Health promotion in Queensland could receive a turbo-boost if the Healthy Futures Commission Queensland Bill 2017 is passed.
This Bill illustrates a sometimes neglected aspect of public health law: use of law to build new institutions, to encourage partnerships, and to create a clear legislative mandate to address health challenges.
The Healthy Futures Commission was an election commitment by the Palaszczuk Labor Government.
It is intended to help achieve two measures of success set out in Queensland Health’s 10 year vision and strategy. These are to:
- Reduce childhood obesity by 10%; and
- Increase levels of physical activity by 20% (p 15/28).
The Bill would establish the Healthy Futures Commission Queensland, a portfolio agency within the Health Ministry.
Its purpose is to “support the capacity of children and families to adopt a healthy lifestyle”, and contribute to the reduction of health inequalities for children and families (s 3).
The functions of the Committee include: advocating for the social conditions and environments necessary to support healthier lifestyles and reduce health inequalities, and developing partnerships (s 9).
The Commission has power to make grants on matters relating to its functions, to industry or community organisations, universities, local governments, and business entities. The source of funding for these grants would be the Healthy Futures Queensland fund established by the Bill (s 41), which is also the funding source for the Commission’s own costs and expenses.
Queensland’s Minister for Health and Ambulance Services, Cameron Dick, has stated the Commission will have a budget of $20 million over three years.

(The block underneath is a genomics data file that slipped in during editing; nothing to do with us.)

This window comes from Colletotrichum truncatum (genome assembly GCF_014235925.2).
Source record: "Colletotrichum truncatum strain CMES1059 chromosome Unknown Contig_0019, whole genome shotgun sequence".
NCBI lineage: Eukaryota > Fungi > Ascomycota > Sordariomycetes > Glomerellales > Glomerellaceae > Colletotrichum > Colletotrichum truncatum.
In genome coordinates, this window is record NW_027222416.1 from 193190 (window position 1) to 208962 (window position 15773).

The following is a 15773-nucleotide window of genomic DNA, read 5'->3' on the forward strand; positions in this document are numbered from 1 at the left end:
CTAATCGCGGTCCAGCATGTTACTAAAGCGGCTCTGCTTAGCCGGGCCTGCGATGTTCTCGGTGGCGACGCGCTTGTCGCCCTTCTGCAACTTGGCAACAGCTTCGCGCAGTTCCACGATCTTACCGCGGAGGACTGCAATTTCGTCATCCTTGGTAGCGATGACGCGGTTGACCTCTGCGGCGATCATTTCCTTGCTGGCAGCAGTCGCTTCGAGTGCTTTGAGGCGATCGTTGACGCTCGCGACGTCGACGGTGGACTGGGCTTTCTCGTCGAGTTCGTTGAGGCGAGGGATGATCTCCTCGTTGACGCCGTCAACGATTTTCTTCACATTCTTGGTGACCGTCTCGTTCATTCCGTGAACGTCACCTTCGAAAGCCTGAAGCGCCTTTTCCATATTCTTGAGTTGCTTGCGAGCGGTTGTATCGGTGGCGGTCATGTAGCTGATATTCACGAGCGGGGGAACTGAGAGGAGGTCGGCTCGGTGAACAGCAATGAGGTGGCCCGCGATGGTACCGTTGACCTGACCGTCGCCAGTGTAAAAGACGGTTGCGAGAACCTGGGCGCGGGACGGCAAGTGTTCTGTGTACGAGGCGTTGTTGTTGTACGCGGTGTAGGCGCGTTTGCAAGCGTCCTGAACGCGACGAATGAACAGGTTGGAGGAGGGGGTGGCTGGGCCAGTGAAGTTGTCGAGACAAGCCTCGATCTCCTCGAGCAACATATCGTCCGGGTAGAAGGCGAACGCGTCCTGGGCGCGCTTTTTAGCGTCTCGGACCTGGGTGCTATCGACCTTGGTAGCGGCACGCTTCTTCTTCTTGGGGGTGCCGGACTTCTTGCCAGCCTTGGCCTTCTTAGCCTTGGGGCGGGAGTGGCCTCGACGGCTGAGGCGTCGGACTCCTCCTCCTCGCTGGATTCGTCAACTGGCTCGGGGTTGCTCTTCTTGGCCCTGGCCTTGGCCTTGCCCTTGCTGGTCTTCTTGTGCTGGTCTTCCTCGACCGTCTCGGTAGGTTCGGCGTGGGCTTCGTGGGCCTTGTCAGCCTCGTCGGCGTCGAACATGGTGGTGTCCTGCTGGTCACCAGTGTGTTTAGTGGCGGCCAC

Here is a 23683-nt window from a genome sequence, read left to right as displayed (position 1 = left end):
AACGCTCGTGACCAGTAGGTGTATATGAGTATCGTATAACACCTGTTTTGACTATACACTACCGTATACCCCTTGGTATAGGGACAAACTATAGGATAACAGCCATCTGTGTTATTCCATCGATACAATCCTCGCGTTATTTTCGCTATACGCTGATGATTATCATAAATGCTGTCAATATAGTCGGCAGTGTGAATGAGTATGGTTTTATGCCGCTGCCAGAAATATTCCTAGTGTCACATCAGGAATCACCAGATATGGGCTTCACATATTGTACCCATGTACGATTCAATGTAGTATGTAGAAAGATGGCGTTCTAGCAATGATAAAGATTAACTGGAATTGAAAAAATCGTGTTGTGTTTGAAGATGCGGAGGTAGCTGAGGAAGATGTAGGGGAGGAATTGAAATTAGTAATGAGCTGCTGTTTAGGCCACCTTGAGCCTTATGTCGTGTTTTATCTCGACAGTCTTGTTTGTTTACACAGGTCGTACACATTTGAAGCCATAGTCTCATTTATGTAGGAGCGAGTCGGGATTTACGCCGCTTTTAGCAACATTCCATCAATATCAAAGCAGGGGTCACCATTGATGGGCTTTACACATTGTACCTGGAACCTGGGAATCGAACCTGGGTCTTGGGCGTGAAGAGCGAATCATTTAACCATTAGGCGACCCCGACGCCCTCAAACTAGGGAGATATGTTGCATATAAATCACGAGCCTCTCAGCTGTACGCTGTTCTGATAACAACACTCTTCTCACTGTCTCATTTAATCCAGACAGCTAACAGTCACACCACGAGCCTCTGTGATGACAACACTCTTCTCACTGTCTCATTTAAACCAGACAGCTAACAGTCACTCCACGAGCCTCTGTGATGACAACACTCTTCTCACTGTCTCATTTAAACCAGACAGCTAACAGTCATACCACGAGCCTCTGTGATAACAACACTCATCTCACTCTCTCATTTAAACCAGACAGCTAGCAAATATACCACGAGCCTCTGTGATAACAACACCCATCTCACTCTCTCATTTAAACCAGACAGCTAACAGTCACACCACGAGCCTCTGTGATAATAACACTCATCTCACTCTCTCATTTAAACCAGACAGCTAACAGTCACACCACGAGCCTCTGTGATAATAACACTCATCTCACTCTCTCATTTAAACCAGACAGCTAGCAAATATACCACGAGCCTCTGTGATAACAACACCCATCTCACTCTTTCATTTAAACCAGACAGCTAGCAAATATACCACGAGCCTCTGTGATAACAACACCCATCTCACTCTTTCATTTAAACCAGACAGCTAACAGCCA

The Bill requires that at least 55% of total funding shall be paid out as grants (s 41(4)). This reflects the importance of the Commission’s grants function, and appears to be intended to ensure that the majority of funds are expended on “real world” interventions and projects addressing healthier eating and physical activity. This funding requirement also creates a natural check on the size of the Commission itself.
The Commission must prepare an annual project funding plan each year for approval by the Board and the Minister (s 42).
In performing its functions, the Commission is required to take into account the social determinants of health, as understood in the Rio Political Declaration on Social Determinants of Health, as well as the needs of vulnerable groups experiencing health inequity including Aboriginal and Torres Strait Islander communities.
The Commission is not entirely independent of politics and must comply with any direction given by the Health Minister about the performance of the Commission’s functions (s 10). The Minister may request reports from the Commission on relevant matters but may not give directions about the content of any such report (s 11).
Queensland LNP Senator Barry O’Sullivan has called for the Qld Health Minister to instruct the Commission never to recommend a sugar tax.
According to Senator O’Sullivan, the Commission “should focus on promoting personal responsibility to reduce obesity.”
However, outside of Australia, as a recent paper by Sarah Roach and Lawrence Gostin points out, sugary drinks taxes are gaining momentum, encouraging reductions in consumption of sugary drinks, raising revenues for government, educating consumers and at least in the UK, driving reformulation.
Queensland’s Healthy Futures Commission would be governed by a 6-member Board appointed by the Governor in Council on the recommendation of the Minister. Board members must have qualifications or experience in business, law, leading partnerships, or assessing the impact of social conditions on health equity. Board members are appointed to 4 year terms (and may be re-appointed) (s 16).
The Board is empowered to establish committees, whose membership could include appropriate external experts, to assist it to perform its functions (s 29).